2. Global settings

          This section is used to set up default settings for handling messages.  The out of the box settings are:

          $ActionFileDefaultTemplate RSYSLOG_TradtionalFileFormat default message format
          $IncludeConfig /etc/rsyslog.d/*.conf additional configuration files to include

          This section also contains a commented out option for file write synchronization:

          #$ActionFileEnableSync on

          File synchronization is available for backwards compatibility with the original syslogd implementation, and is not recommended as enabling this feature can cause a significant slowdown in I/O.

        3. Rules

          The rules section specifies how syslog should handle each incoming message. The basic configuration is: {facility.severity} {action} For example:

          mail.*    /var/log/mail.log directs all mail facility messages to /var/log/mail.log
          *.err;local7.emerg directs all error messages and local7 emergency messages to syslog receiver using  TCP port 5140
          *.* directs all syslog messages to syslog receiver using  UDP and the default port (514)

          In the examples above, the abbreviations listed for the facility and emergency names are used to specify messages, and the messages are either written to a log file or sent to a syslog receiver via TCP or UDP (@ before the receiver name for UDP,  @@ for TCP).  

          The basic “facility.severity  action” format for rules covers most syslog message handling - however, for more complex needs, rsyslogd can also use regular expressions, can filter by message text and hostname, and can change the format used to output the message. Check the documentation for your OS and syslog daemon for specific details.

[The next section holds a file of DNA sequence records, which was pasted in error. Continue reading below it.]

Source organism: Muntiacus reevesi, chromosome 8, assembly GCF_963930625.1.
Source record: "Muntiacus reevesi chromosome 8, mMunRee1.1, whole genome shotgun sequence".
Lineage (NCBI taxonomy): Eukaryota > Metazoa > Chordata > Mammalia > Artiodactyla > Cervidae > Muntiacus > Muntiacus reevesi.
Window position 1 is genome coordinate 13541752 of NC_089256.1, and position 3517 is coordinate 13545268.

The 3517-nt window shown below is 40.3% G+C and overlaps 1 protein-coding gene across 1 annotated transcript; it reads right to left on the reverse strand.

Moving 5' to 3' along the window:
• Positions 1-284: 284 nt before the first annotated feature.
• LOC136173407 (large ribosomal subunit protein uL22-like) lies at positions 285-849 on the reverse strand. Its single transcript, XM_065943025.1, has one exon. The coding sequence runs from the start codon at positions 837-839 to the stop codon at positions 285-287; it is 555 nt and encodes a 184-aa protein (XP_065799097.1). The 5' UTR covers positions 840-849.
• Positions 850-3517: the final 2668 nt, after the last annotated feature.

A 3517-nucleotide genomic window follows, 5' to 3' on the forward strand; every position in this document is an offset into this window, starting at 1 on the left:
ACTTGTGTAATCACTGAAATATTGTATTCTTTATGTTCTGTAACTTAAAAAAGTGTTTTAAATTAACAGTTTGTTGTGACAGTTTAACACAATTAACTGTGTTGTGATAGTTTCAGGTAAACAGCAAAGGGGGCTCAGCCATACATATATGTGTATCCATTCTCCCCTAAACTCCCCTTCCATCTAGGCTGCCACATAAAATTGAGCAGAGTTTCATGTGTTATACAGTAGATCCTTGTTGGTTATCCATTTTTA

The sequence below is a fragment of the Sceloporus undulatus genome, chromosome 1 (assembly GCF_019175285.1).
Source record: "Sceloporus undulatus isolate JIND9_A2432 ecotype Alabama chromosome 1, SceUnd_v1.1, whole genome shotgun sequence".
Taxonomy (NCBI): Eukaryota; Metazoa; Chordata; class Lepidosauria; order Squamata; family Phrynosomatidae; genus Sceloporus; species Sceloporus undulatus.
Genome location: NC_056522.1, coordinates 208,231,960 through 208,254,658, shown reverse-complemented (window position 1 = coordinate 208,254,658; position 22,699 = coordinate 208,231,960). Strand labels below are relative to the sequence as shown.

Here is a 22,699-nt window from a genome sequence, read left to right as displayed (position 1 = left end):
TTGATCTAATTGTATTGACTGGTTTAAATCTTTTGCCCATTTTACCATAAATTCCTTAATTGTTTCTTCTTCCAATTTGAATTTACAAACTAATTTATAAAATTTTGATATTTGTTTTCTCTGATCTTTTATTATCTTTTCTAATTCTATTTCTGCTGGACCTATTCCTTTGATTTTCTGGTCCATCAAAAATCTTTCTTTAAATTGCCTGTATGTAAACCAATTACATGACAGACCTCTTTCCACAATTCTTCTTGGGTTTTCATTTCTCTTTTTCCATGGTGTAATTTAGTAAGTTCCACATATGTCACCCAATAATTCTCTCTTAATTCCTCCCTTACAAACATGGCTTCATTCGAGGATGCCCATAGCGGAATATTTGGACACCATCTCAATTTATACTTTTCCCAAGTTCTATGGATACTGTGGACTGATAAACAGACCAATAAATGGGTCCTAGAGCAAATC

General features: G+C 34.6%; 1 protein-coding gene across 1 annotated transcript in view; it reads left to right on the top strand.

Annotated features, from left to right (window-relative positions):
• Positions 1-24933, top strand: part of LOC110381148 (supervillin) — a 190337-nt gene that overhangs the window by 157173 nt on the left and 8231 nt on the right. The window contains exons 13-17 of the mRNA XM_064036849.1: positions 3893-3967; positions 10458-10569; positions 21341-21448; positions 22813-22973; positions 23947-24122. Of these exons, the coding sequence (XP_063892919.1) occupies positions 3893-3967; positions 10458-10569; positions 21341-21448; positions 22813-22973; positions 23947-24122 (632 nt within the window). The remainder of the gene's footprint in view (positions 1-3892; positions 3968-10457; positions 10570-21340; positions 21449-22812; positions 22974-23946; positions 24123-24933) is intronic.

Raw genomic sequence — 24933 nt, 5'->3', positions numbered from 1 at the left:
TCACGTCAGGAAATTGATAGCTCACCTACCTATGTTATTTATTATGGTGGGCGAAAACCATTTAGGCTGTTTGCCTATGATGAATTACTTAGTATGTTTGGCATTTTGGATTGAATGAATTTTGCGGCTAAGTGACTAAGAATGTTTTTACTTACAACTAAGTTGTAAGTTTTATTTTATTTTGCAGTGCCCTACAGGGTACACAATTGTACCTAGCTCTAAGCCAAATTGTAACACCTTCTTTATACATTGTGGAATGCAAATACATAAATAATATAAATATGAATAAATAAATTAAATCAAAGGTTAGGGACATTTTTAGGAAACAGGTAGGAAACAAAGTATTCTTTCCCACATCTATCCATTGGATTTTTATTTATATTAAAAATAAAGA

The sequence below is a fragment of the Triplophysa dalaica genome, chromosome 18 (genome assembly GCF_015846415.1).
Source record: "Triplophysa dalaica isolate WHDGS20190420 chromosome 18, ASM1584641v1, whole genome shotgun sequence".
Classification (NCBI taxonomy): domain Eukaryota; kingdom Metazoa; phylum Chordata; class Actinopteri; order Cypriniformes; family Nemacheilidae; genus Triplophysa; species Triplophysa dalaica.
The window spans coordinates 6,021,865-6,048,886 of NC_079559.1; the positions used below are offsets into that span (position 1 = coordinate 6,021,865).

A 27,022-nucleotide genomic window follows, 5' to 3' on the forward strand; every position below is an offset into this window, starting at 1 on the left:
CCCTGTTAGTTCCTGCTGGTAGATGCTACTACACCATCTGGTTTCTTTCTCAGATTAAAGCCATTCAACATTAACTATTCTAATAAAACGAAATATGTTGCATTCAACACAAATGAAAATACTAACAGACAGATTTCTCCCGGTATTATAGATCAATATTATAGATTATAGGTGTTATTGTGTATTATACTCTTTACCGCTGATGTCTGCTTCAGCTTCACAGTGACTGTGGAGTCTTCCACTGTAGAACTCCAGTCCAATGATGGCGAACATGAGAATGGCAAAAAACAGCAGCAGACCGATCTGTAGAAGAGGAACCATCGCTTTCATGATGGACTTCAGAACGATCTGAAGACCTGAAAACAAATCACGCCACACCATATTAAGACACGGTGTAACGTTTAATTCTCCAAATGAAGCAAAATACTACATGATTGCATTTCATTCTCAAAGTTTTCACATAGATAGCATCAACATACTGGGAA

• Run “rsyslogd -N1” to verify that there are no syntax errors in /etc/rsyslog.conf, and restart rsyslog to make sure the current configuration file is loaded.
        • For syslogs sent to remote receivers, verify that firewalls on the syslog sender, syslog receiver, and firewalls in the network between them allow the port and protocol used to send syslog (default = UDP 514).
        • In addition to sending syslog to the receiver, send to a local file as well to verify that the messages are being received locally, e.g.:
          *.crit @syslogreceiver
          *.crit /var/log/syslog_debug.log
        • If events are missing and they are being transmitted via UDP, check the volume of events being received.  Messages sent via UDP are not guaranteed and congestion can mean more messages are dropped.  If congestion is an issue, try filtering the messages being sent to cut down on volume and changing the protocol to TCP.
        • Run rsyslog in debug mode using “rsyslog -d”.  
          Make sure that you’ve shut down the system rsyslog daemon.  To make it easier to analyze the output use either the “script” command or pipe the output through the “tee” command to save the output to a file.  Note that there is a “rsyslog -D” option, but this provides development level debug output and is usually overkill.


Syslog provides a standardized way to consolidate and prioritize messages across a wide variety of network devices and Unix/Linux operating systems.  While there are multiple versions of syslog that can provide advanced message handling options, basic configuration settings often meet most logging needs.